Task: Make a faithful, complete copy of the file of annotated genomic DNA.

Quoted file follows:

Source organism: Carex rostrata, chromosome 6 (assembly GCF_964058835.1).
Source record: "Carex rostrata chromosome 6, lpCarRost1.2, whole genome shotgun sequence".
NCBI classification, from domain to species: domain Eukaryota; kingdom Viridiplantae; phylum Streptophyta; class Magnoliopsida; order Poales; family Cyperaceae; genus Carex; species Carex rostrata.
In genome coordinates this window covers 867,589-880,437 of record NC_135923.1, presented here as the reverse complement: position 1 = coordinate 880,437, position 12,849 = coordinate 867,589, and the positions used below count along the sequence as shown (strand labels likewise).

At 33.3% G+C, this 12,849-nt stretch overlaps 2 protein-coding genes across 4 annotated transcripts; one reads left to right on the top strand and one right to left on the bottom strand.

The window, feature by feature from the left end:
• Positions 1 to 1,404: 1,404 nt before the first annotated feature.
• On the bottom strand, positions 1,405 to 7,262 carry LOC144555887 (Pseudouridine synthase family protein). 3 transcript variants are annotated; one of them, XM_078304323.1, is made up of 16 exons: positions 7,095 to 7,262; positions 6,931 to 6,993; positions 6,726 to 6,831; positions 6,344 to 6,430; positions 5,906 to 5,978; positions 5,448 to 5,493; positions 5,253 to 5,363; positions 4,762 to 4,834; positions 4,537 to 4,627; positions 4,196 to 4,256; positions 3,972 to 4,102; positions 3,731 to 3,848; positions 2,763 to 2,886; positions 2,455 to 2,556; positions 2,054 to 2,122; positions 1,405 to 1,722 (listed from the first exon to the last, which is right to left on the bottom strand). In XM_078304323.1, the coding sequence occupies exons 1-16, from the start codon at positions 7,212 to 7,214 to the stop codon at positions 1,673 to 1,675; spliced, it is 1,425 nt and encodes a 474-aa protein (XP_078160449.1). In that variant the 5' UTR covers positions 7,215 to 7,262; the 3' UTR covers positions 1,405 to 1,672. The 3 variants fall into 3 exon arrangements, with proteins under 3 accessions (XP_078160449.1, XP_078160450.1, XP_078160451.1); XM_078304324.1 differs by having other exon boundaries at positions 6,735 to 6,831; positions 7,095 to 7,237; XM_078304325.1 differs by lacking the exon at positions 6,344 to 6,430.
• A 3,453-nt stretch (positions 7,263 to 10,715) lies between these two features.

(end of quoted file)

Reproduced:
Source organism: Carex rostrata, chromosome 6 (assembly GCF_964058835.1).
Source record: "Carex rostrata chromosome 6, lpCarRost1.2, whole genome shotgun sequence".
NCBI classification, from domain to species: domain Eukaryota; kingdom Viridiplantae; phylum Streptophyta; class Magnoliopsida; order Poales; family Cyperaceae; genus Carex; species Carex rostrata.
In genome coordinates this window covers 867,589-880,437 of record NC_135923.1, presented here as the reverse complement: position 1 = coordinate 880,437, position 12,849 = coordinate 867,589, and the positions used below count along the sequence as shown (strand labels likewise).

At 33.3% G+C, this 12,849-nt stretch overlaps 2 protein-coding genes across 4 annotated transcripts; one reads left to right on the top strand and one right to left on the bottom strand.

The window, feature by feature from the left end:
• Positions 1 to 1,404: 1,404 nt before the first annotated feature.
• On the bottom strand, positions 1,405 to 7,262 carry LOC144555887 (Pseudouridine synthase family protein). 3 transcript variants are annotated; one of them, XM_078304323.1, is made up of 16 exons: positions 7,095 to 7,262; positions 6,931 to 6,993; positions 6,726 to 6,831; positions 6,344 to 6,430; positions 5,906 to 5,978; positions 5,448 to 5,493; positions 5,253 to 5,363; positions 4,762 to 4,834; positions 4,537 to 4,627; positions 4,196 to 4,256; positions 3,972 to 4,102; positions 3,731 to 3,848; positions 2,763 to 2,886; positions 2,455 to 2,556; positions 2,054 to 2,122; positions 1,405 to 1,722 (listed from the first exon to the last, which is right to left on the bottom strand). In XM_078304323.1, the coding sequence occupies exons 1-16, from the start codon at positions 7,212 to 7,214 to the stop codon at positions 1,673 to 1,675; spliced, it is 1,425 nt and encodes a 474-aa protein (XP_078160449.1). In that variant the 5' UTR covers positions 7,215 to 7,262; the 3' UTR covers positions 1,405 to 1,672. The 3 variants fall into 3 exon arrangements, with proteins under 3 accessions (XP_078160449.1, XP_078160450.1, XP_078160451.1); XM_078304324.1 differs by having other exon boundaries at positions 6,735 to 6,831; positions 7,095 to 7,237; XM_078304325.1 differs by lacking the exon at positions 6,344 to 6,430.
• A 3,453-nt stretch (positions 7,263 to 10,715) lies between these two features.